Series: Moral Orel
When it comes to delicate subjects, religion is probably at the top of the list. So, when treading ground which may be seen as possibly offensive to someone else’s belief system you’ll usually find that the matter is handled with kid gloves. The game Assassins Creed opens with a disclaimer, noting that the game was created by a diverse group of people, with a variety of religious beliefs. I’ve often wondered if such disclaimers are designed to dissipate potential offences caused by the subject matter that they precede, or if they’re just an attempt by the creators to avoid retribution from the people whom their work is lampooning/exposing. While that’s a debate for another time — and an entirely different website — what is perfectly clear, is that the creators of the Adult Swim series Moral Orel appear to be concerned about neither of those things. Moral Orel is merciless, in both its take on Christianity (White Anglo-Saxon Protestants mostly, but it paints with broad strokes) and its delivery of off beat, satirical, humour.
Just to be clear, if you’re the kind of person who is offended by the lampooning of any belief system, then you’re probably not going to find too much humour in this show. Sadly your placards will be a couple of years too late, the series has already ended. That said, if you’re open minded enough, you may just have a new perspective on things… *IF* you make it through a whole episode.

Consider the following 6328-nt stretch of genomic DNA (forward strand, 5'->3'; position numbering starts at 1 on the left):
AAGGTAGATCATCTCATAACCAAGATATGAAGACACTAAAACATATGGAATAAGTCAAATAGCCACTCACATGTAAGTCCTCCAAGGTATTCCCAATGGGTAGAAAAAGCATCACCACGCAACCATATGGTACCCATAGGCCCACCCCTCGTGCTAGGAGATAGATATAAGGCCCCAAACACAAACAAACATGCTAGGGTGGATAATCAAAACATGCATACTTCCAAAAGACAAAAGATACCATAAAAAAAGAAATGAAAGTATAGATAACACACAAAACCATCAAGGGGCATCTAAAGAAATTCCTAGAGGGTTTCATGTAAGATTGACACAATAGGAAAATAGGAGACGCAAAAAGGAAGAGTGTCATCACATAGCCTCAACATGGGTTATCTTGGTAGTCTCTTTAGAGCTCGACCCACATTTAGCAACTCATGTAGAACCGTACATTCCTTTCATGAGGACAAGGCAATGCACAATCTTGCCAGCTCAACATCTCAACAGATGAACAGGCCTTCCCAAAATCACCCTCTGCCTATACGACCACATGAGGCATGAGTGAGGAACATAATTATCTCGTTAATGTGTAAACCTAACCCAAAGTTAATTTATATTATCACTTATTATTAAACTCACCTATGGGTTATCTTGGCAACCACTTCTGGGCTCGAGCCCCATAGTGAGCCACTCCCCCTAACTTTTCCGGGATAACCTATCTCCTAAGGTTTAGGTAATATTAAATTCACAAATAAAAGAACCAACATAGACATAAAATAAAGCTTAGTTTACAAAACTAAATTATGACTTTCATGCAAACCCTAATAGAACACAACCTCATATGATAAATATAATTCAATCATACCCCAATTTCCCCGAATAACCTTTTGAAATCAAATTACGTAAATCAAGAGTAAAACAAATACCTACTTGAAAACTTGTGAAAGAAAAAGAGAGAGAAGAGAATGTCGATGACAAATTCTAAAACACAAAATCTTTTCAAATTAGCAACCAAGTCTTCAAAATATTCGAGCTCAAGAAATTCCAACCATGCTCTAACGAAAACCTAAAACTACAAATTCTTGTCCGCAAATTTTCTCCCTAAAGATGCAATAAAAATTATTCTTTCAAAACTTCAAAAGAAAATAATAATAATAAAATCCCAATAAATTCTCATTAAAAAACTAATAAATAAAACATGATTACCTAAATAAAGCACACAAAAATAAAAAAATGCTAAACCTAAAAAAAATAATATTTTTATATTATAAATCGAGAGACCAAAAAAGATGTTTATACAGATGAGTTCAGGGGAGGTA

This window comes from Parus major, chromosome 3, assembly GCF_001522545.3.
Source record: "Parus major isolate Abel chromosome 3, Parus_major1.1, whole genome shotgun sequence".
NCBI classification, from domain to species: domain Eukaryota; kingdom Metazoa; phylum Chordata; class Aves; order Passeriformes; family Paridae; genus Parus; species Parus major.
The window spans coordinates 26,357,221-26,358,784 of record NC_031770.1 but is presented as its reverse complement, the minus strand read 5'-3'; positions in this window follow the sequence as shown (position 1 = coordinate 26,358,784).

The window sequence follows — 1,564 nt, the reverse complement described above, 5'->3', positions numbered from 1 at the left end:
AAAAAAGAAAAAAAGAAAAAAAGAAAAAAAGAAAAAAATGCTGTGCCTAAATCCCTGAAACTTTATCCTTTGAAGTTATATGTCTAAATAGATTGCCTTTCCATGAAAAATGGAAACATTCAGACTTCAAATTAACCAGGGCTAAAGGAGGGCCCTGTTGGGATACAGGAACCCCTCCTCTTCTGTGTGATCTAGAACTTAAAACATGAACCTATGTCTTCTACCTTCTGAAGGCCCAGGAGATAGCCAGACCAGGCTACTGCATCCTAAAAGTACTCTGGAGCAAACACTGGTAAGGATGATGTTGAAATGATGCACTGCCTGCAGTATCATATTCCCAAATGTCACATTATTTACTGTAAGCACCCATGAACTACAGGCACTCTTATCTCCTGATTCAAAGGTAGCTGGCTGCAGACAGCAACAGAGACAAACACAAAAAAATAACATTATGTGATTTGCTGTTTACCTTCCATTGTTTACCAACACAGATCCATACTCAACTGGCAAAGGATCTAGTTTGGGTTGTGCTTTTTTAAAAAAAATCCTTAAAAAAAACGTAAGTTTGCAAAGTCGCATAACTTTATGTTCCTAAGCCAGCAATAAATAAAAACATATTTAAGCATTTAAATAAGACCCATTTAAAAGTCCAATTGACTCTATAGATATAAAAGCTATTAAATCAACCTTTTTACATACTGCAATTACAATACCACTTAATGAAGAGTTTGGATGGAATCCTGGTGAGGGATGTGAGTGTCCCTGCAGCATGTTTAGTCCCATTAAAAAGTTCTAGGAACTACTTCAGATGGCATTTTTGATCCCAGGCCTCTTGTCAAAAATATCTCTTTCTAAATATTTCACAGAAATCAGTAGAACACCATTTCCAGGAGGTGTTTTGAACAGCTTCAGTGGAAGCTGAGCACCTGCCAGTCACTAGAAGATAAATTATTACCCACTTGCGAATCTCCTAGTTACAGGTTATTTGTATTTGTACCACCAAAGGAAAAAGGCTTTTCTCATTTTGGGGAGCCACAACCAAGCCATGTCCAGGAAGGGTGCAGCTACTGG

The Stop-Frame animated series sees the world through the eyes of Orel Puppington, a twelve year old boy growing up in the town of Moralton. Orel’s personal hero is Jesus. And who can blame him? But even in the town of Moralton, Orel’s devotion to the moral code of Christianity is seen as extreme. For guidance Orel often relies on his own interpretation of the sermons given by the town’s pastor, Reverend Putty. The problem’s usually start when Orel takes things too literally or blindly follows a path without really understanding the ramifications of his actions. Fortunately his father, Clay Puppington — and his belt — is usually there to set Orel right. Mind you, often Orel’s father’s interpretation of the morel code is a little skewed also, and often refers to ‘secret’ commandments (11 and above) to support his views.
In the first episode of Morel Orel Reverend Putty delivers a sermon imploring his parishioners to make the most of life, expounding that God hates those who aren’t appreciating life. Orel’s take on this is that dead people are an affront to God. With the aid of his pal Doughy Latchkey, Orel sets about digging up corpses from the local graveyard and reanimating them with the help of a book he snatches from the school’s “books to burn” pile. So, the scene is set for the series, which lasted three seasons (only the first two of which are available on DVD).
Like an onion, the town of Moralton has many layers, and the more you peal them away, the more your eyes burn. With each episode Orel’s misadventures expose more of the town-folk’s hypocrisy and self-serving interpretations of what morality actually is.
Equal parts confronting and hysterical, Orel’s search for a true moral path — which is always paved with the best of intensions — spirals out of control. As the two seasons [that I’ve seen] progress Orel explores all manner of moral dilemmas and commandment breaking conundrums. And around him, the ‘good’ people of Moralton suffer for their sins. Hilariously suffer. [source]